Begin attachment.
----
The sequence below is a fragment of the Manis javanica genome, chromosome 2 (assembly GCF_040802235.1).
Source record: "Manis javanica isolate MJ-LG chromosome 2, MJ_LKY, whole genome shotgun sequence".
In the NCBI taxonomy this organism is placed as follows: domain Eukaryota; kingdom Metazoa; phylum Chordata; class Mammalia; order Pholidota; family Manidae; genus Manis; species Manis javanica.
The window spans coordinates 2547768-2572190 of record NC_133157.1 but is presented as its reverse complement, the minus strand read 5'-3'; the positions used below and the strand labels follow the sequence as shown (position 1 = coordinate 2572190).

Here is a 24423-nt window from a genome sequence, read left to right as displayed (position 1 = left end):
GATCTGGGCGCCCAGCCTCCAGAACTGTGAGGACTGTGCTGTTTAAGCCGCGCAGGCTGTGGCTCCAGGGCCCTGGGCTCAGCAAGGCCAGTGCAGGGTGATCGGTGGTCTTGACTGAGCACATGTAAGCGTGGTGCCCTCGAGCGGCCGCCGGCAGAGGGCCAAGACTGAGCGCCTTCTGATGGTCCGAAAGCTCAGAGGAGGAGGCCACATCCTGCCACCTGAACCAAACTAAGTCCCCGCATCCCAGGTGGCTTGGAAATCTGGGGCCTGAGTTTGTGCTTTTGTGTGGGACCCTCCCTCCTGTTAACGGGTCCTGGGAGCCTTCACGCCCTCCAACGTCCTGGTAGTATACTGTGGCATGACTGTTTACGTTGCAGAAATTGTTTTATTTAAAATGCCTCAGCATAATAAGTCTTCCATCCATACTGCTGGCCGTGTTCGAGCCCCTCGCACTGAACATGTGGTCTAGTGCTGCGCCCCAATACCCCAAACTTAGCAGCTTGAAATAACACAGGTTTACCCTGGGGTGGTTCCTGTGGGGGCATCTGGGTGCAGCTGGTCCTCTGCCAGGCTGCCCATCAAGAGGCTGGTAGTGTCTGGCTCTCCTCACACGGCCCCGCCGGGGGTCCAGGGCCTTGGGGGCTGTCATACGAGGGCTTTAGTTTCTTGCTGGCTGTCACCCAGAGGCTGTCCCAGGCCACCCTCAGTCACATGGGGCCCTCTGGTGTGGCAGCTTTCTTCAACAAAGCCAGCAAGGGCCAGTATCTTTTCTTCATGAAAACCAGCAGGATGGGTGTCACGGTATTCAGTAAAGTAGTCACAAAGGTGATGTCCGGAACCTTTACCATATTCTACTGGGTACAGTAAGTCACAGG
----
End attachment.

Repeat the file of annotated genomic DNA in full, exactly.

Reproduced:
The sequence below is a fragment of the Manis javanica genome, chromosome 2 (assembly GCF_040802235.1).
Source record: "Manis javanica isolate MJ-LG chromosome 2, MJ_LKY, whole genome shotgun sequence".
In the NCBI taxonomy this organism is placed as follows: domain Eukaryota; kingdom Metazoa; phylum Chordata; class Mammalia; order Pholidota; family Manidae; genus Manis; species Manis javanica.
The window spans coordinates 2547768-2572190 of record NC_133157.1 but is presented as its reverse complement, the minus strand read 5'-3'; the positions used below and the strand labels follow the sequence as shown (position 1 = coordinate 2572190).

Here is a 24423-nt window from a genome sequence, read left to right as displayed (position 1 = left end):
GATCTGGGCGCCCAGCCTCCAGAACTGTGAGGACTGTGCTGTTTAAGCCGCGCAGGCTGTGGCTCCAGGGCCCTGGGCTCAGCAAGGCCAGTGCAGGGTGATCGGTGGTCTTGACTGAGCACATGTAAGCGTGGTGCCCTCGAGCGGCCGCCGGCAGAGGGCCAAGACTGAGCGCCTTCTGATGGTCCGAAAGCTCAGAGGAGGAGGCCACATCCTGCCACCTGAACCAAACTAAGTCCCCGCATCCCAGGTGGCTTGGAAATCTGGGGCCTGAGTTTGTGCTTTTGTGTGGGACCCTCCCTCCTGTTAACGGGTCCTGGGAGCCTTCACGCCCTCCAACGTCCTGGTAGTATACTGTGGCATGACTGTTTACGTTGCAGAAATTGTTTTATTTAAAATGCCTCAGCATAATAAGTCTTCCATCCATACTGCTGGCCGTGTTCGAGCCCCTCGCACTGAACATGTGGTCTAGTGCTGCGCCCCAATACCCCAAACTTAGCAGCTTGAAATAACACAGGTTTACCCTGGGGTGGTTCCTGTGGGGGCATCTGGGTGCAGCTGGTCCTCTGCCAGGCTGCCCATCAAGAGGCTGGTAGTGTCTGGCTCTCCTCACACGGCCCCGCCGGGGGTCCAGGGCCTTGGGGGCTGTCATACGAGGGCTTTAGTTTCTTGCTGGCTGTCACCCAGAGGCTGTCCCAGGCCACCCTCAGTCACATGGGGCCCTCTGGTGTGGCAGCTTTCTTCAACAAAGCCAGCAAGGGCCAGTATCTTTTCTTCATGAAAACCAGCAGGATGGGTGTCACGGTATTCAGTAAAGTAGTCACAAAGGTGATGTCCGGAACCTTTACCATATTCTACTGGGTACAGTAAGTCACAGG